Subject indexing terms and headings 61,000 terms/headings in one database Consolidation of vocabularies now technically feasible Work begun on methodology and strategy UDC-based thesaurus (47,000 terms) for film and television programmes Pubs UF Public house BT Public refreshment buildings NT Fox Inn RT Bars In-house thesaurus (1,000 terms) for film stills Accessory BT           Clothing NT          Hat UDC classification scheme (4,000 terms) for books Lantern slides Subject heading list (9,000 headings) for journal articles Cinemas. Latin America

18 Meanwhile, in Europe … A new European metadata standard on cataloguing and indexing of cinematographic works emerges… EN 15907:2010 Film identification – Enhancing interoperability of metadata – Element sets and structures Based on FRBR More info at BFI becomes first implementer of new standard

19 Objectives for the collection
Manage: enable search using descriptive and filmographic data (names/country/subject/genre/synopsis) and technical data Link: enable linking of film / TV collection to other BFI collections: stills, posters, designs, scripts, pressbooks, BFI Library books and periodicals Digitise: enable linking of collection records to digitised video / images / documents (eg low-res proxy files, animation cels, correspondence) Deliver: XML to enable delivery of records and linked digital assets through API, for web platforms (eg BFI website, wireless barcode scanners) NOTE: 1. This is the background to our implementation of the CEN standard, it helps to explain why we needed it. 19

20 The data model: EN 15907* NOTE: 1. This is the theoretical structure, with the allowed relationships between the entities. 2. The Work record is the only entity which has Content characteristics, describing the moving image content itself (shotlist, synopsis, genre, subject, etc) 3. Variant is an optional level, and we have not implemented the Variant level in our system, currently. It requires intellectual analysis, work by work, and the volume of our data makes that difficult (800,000 work records). Eventually, we’ll consider the Variant. * Film identification - Enhancing interoperability of metadata - Element sets and structures 20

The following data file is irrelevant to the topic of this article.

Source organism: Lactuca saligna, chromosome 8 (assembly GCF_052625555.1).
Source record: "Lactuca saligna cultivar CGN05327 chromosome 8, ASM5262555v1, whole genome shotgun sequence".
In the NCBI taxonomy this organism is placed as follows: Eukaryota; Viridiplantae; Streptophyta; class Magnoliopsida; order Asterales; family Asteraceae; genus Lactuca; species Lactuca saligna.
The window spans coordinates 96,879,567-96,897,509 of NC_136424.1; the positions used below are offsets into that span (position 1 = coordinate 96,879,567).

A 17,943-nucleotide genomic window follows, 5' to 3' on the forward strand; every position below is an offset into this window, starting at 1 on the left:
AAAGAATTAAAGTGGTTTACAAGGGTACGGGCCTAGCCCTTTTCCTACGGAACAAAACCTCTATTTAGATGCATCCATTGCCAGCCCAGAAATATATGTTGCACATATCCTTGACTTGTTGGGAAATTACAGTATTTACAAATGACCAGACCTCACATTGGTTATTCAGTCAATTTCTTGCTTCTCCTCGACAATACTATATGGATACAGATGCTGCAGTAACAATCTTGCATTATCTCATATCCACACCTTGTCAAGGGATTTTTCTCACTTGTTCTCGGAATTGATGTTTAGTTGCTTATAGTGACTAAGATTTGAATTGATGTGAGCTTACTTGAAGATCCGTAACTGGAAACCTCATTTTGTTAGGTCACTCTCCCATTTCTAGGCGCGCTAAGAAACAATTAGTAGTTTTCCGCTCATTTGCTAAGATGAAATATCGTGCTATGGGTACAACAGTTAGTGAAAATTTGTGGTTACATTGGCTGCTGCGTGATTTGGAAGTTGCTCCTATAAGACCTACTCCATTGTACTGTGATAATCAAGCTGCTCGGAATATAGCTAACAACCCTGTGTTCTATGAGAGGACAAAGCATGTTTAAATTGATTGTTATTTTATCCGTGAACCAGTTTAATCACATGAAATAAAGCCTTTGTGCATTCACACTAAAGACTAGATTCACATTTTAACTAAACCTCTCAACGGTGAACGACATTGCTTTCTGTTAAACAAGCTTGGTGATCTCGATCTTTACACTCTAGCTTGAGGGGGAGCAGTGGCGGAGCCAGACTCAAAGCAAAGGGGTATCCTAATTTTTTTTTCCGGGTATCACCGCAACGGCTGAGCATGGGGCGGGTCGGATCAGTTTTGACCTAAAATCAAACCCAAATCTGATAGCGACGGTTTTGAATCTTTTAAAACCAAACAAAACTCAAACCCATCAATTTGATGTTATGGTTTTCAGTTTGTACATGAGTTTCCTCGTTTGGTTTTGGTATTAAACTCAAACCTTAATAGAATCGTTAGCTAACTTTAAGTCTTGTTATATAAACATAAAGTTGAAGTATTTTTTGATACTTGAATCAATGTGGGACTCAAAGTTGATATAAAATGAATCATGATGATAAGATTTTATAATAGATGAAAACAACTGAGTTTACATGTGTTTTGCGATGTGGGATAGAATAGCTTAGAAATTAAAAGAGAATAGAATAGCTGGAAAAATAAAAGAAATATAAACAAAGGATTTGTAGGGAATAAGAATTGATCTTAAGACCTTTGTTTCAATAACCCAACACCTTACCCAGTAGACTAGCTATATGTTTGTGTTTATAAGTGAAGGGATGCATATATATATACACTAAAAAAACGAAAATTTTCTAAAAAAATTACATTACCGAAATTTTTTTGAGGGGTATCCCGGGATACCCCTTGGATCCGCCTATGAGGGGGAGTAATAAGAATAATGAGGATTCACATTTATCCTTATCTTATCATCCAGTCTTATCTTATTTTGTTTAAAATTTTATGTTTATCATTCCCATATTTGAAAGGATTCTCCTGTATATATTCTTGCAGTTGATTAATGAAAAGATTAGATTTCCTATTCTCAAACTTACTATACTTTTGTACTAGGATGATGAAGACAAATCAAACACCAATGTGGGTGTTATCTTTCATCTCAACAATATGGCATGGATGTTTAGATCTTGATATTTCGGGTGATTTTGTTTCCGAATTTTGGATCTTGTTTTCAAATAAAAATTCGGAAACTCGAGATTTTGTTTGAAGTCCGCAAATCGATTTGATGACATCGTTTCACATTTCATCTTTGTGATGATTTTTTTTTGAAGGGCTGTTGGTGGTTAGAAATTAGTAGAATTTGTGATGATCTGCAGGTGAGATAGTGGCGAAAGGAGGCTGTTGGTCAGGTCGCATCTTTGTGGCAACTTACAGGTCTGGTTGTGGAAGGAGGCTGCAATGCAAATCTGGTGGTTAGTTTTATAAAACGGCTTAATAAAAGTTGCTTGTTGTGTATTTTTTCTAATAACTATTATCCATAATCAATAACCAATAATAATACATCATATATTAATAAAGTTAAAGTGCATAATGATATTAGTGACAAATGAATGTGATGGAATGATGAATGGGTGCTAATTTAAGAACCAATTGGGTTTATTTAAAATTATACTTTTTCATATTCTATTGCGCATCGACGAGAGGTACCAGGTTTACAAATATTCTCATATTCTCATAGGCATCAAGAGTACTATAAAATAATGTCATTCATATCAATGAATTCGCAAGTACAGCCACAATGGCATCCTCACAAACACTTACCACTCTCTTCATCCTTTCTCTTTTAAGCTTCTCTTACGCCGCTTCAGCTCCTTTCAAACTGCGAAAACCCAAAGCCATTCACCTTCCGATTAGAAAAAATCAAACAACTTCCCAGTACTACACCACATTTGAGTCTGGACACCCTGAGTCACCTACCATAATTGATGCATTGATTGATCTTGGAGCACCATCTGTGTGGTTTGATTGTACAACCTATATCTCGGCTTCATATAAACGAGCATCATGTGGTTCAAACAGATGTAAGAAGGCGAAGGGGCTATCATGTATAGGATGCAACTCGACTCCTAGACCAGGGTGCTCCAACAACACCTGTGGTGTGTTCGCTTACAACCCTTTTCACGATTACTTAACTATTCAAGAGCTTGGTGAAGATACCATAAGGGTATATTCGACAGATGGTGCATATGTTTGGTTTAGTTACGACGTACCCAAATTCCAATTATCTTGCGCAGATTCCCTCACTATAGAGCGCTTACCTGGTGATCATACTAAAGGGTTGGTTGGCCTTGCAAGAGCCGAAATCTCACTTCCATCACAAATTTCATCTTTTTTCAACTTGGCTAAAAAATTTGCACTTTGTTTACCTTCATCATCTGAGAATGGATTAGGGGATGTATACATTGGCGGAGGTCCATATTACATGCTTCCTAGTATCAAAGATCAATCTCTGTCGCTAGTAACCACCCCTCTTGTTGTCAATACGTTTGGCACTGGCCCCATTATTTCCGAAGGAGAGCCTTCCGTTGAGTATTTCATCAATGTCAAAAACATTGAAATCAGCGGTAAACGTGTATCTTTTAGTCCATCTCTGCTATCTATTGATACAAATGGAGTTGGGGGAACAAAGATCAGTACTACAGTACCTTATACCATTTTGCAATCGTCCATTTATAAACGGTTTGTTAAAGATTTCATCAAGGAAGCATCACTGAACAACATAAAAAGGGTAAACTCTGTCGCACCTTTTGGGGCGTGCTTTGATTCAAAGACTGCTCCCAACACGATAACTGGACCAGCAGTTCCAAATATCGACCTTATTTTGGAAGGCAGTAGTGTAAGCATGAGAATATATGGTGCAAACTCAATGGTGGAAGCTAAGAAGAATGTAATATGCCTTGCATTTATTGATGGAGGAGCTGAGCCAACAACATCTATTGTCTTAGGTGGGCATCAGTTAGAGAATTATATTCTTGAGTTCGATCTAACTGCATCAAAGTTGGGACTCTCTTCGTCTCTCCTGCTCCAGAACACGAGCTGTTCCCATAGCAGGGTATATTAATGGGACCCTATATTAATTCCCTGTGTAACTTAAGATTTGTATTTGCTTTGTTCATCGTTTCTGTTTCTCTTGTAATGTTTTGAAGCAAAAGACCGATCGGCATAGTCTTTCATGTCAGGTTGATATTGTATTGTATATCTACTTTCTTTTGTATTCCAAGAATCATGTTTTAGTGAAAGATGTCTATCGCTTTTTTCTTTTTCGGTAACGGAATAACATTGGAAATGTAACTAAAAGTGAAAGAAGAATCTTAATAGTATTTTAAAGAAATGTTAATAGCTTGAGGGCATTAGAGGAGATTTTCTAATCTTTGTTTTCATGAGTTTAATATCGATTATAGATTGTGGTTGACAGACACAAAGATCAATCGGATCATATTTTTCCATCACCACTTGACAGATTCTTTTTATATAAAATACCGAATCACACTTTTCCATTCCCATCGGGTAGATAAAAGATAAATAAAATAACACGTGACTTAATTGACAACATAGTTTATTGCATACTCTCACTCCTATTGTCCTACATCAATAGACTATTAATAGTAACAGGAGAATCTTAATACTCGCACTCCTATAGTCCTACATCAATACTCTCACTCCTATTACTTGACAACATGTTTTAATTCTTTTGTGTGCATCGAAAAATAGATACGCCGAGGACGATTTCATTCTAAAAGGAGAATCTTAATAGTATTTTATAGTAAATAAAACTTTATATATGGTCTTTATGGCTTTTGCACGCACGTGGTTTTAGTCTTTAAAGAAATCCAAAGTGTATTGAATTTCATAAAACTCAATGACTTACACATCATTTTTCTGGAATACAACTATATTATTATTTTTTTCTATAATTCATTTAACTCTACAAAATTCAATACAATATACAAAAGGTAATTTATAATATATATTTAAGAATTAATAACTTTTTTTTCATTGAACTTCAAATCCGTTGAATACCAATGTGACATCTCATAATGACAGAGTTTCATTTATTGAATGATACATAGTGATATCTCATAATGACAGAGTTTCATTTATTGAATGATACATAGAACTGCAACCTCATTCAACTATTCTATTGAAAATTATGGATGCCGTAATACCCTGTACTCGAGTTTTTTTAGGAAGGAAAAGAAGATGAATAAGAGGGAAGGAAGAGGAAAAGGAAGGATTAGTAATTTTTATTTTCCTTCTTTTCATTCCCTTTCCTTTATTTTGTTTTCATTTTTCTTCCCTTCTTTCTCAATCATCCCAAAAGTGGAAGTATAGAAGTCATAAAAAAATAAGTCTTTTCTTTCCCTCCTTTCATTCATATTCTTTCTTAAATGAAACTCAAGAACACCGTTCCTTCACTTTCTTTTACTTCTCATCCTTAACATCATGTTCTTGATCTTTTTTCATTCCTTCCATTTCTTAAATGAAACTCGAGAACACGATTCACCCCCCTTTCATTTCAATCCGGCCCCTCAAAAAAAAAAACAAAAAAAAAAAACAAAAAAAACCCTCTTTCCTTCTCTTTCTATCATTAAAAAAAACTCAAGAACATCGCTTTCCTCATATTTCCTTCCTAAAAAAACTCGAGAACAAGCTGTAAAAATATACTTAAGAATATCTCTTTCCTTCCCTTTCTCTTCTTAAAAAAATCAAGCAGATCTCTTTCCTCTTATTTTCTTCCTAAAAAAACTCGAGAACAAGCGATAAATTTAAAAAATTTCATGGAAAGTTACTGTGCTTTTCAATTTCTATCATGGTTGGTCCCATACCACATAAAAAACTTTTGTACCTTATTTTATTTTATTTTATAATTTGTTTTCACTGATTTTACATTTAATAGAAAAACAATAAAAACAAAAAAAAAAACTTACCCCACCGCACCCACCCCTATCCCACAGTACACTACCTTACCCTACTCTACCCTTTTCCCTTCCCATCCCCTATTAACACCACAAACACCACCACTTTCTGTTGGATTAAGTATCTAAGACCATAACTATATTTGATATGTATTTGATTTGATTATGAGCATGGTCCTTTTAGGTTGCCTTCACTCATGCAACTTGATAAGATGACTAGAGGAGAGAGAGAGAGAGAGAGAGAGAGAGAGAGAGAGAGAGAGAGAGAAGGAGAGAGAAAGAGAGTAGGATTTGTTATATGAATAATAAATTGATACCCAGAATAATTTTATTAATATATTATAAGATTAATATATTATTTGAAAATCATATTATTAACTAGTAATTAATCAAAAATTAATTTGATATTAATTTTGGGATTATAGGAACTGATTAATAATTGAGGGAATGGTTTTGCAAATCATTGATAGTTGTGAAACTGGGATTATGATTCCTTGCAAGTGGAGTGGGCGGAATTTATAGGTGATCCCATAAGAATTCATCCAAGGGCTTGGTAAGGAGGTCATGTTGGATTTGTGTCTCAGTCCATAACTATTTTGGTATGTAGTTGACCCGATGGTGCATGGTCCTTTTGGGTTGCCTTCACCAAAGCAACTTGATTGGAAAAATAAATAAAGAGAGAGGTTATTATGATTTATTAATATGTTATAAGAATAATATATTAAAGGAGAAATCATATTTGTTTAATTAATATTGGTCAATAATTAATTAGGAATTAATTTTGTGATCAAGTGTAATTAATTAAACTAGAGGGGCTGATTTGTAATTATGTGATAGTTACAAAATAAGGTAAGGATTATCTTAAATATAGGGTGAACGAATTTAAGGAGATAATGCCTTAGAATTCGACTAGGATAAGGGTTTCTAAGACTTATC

21 Mapping BFI data to CEN NOTE:
Mapping the various complex BFI datasets to this neat model took a lot of thinking and a lot of work: a team of 8 full-time Documentation Assistants worked for one year to achieve the links between filmographic and technical records. Not easy and not cheap. Not all mapping can be achieved with bulk processes, some requires intellectual analysis, record by record. We started data mapping / linking in Spring 2010, and the system launched in Autumn 2011. 21

22 Work Top level of the ladder: describes the general / abstract qualities of a moving image creation Provides a single access point to all Manifestations / Items Enables collection search using descriptive filmographic as well as technical data – eg country of production / director) Can be standalone, collection, series or component part of larger work NOTE: Serial Work example: Topical Budget newsreel is a Series Work in film. Applies most obviously in television: The Wire and Coronation Street being two prominent examples. 22

23 Work Can define any moving image creation: film television web medical
surveillance training video recorded sporting events etc NOTE: 1. CEN CWS was designed around the model of feature films, but it works for all moving image creations – I hope we’ve proved that in our implementation at the BFI. 2. In any case they are in our system, with this structure. 23